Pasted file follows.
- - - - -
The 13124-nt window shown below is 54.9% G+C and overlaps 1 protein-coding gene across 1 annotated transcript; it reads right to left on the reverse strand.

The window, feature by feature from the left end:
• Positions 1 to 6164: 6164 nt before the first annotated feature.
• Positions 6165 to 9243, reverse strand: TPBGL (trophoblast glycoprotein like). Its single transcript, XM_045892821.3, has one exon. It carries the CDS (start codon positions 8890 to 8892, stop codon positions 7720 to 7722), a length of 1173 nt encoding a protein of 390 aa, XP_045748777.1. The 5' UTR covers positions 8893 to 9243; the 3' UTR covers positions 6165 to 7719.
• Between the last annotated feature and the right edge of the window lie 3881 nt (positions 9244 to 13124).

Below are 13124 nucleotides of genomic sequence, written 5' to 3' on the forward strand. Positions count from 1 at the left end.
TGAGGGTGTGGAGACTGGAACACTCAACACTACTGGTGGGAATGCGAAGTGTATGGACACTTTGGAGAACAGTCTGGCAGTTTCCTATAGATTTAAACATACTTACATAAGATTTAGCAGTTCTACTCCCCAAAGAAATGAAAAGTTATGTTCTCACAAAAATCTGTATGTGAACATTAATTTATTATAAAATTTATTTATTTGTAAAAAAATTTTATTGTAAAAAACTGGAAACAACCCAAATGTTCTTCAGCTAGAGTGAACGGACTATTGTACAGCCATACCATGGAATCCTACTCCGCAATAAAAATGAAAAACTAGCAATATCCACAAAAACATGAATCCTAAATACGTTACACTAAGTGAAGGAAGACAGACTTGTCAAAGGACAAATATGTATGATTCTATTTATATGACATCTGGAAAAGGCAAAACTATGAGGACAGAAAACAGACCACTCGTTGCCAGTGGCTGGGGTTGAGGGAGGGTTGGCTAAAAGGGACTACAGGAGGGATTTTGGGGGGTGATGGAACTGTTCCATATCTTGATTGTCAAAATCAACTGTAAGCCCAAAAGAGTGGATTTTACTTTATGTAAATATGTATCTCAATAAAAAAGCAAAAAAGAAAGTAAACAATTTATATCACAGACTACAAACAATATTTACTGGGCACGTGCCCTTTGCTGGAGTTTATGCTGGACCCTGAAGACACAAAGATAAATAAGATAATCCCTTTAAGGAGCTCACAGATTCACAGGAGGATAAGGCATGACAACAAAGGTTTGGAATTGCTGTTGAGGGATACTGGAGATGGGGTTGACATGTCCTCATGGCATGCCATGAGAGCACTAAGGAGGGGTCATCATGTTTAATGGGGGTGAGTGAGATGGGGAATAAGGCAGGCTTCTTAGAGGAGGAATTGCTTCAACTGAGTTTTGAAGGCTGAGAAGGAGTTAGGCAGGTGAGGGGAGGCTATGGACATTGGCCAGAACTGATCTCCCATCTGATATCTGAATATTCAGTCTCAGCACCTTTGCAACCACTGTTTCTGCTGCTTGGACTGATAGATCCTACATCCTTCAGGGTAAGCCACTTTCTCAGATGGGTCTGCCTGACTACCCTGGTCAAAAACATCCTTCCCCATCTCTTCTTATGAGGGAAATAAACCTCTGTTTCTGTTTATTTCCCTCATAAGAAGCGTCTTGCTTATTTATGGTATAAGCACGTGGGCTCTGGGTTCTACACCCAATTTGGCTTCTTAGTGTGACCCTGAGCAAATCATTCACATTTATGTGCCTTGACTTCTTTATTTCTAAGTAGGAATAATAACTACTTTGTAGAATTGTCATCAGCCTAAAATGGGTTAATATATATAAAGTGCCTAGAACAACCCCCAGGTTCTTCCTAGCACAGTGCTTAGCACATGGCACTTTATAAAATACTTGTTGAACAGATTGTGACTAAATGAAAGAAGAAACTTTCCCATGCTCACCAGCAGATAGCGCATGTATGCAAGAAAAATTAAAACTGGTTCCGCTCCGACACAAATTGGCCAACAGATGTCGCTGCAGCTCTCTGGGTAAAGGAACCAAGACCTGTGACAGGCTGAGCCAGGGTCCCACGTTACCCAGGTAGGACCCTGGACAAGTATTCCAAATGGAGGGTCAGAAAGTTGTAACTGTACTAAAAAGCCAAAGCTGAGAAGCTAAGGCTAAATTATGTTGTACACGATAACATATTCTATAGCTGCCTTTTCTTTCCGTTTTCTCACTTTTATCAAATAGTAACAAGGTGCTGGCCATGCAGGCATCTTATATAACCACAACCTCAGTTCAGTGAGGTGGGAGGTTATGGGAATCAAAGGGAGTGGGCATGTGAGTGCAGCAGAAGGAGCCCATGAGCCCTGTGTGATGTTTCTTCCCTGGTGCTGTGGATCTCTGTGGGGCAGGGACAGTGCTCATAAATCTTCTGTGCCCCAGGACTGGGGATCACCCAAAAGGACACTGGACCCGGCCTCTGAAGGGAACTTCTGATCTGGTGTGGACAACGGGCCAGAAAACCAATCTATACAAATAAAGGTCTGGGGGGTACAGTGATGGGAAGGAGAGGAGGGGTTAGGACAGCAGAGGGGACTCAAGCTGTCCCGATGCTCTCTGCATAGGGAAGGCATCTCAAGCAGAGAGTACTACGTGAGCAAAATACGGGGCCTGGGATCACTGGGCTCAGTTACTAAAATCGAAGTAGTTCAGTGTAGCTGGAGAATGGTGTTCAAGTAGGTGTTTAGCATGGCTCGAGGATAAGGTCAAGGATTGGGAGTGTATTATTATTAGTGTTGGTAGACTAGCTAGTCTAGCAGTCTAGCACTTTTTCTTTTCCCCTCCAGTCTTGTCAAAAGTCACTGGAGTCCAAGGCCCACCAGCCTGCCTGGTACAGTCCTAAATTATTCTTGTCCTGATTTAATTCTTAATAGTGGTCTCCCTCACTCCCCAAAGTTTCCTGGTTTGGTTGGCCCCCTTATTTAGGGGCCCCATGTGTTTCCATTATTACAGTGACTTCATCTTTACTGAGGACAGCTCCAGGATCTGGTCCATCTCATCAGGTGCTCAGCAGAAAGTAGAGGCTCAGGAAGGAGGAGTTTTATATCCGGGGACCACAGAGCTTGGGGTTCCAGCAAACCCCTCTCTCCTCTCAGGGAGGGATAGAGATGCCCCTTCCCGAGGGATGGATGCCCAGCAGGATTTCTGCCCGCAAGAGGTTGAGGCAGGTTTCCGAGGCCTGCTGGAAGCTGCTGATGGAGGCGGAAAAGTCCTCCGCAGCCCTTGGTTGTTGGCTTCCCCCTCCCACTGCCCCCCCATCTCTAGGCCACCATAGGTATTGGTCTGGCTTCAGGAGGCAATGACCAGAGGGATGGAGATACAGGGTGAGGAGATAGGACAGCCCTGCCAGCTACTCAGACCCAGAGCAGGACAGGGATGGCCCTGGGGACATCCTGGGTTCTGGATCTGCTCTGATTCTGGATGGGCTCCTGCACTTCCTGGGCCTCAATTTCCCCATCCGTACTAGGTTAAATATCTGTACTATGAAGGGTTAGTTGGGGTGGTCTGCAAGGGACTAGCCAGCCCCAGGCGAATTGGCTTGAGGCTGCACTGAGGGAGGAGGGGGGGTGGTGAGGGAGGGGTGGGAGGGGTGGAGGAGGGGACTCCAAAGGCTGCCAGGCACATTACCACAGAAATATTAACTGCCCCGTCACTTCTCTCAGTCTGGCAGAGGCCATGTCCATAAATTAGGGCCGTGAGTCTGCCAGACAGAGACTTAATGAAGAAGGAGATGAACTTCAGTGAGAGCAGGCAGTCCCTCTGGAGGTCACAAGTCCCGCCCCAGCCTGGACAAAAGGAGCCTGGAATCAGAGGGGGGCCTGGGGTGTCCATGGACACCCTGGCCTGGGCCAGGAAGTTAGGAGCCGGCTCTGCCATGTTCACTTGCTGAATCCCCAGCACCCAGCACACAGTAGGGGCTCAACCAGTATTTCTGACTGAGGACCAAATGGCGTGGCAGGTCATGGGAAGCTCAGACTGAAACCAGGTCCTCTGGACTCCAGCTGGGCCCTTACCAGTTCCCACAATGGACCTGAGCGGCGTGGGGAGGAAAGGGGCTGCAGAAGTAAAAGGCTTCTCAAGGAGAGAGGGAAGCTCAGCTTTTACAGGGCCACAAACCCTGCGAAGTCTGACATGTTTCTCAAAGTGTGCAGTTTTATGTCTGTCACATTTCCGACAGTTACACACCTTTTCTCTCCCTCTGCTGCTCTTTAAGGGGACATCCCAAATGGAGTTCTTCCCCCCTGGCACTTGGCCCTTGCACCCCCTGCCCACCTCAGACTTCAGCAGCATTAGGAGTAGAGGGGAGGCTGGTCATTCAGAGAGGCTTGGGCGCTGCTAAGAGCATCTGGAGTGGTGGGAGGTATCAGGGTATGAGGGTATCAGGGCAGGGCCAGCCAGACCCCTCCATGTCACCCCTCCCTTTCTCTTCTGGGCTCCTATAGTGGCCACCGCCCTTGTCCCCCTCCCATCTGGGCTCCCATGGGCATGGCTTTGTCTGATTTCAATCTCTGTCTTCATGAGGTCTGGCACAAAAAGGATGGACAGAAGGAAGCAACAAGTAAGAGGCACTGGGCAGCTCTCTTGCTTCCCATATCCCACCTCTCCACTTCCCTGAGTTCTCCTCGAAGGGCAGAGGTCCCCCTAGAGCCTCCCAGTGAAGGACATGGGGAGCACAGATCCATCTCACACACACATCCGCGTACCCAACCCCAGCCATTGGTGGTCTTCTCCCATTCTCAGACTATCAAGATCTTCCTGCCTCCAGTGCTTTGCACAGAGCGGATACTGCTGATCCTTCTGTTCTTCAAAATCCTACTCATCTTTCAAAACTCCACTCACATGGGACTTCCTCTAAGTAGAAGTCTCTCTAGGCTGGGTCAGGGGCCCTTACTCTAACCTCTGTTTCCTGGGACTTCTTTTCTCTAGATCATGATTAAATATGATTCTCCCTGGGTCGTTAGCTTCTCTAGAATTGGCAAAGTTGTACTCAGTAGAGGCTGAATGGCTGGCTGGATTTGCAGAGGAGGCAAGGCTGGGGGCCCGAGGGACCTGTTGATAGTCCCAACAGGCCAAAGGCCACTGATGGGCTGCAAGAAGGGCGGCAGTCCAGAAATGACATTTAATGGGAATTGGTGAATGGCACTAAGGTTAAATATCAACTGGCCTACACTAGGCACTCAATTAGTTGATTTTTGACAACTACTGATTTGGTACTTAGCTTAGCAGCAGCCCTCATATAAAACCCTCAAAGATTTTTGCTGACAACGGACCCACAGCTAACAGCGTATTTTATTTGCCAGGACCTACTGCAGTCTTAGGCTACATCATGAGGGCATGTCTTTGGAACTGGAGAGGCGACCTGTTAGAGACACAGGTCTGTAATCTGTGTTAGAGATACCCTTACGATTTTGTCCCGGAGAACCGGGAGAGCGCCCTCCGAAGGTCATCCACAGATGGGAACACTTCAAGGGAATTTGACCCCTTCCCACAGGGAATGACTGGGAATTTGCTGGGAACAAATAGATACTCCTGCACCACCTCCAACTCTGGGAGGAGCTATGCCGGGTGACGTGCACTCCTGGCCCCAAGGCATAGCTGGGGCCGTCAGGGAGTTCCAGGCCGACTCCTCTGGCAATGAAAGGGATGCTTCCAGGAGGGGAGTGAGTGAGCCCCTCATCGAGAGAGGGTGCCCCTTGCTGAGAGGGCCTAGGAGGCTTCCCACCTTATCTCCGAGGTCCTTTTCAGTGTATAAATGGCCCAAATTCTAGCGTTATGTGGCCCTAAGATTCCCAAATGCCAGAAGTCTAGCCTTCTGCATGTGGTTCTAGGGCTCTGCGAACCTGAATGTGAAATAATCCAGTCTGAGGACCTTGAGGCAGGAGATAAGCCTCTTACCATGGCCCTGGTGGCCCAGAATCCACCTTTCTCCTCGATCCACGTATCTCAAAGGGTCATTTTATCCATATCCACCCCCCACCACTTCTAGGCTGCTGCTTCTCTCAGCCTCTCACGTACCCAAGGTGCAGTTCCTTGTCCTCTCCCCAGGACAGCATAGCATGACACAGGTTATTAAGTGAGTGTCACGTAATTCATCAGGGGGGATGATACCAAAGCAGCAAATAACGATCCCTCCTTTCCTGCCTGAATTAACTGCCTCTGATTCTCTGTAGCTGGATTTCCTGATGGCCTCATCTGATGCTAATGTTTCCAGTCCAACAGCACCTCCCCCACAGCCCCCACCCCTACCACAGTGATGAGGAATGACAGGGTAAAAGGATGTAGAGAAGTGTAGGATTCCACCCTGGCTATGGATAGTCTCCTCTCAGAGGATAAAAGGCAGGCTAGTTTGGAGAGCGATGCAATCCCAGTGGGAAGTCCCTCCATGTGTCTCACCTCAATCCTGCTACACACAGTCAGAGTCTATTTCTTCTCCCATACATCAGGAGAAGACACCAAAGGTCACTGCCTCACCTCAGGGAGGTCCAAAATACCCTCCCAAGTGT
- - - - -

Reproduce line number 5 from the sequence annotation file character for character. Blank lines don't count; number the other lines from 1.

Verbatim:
• Between the last annotated feature and the right edge of the window lie 3881 nt (positions 9244 to 13124).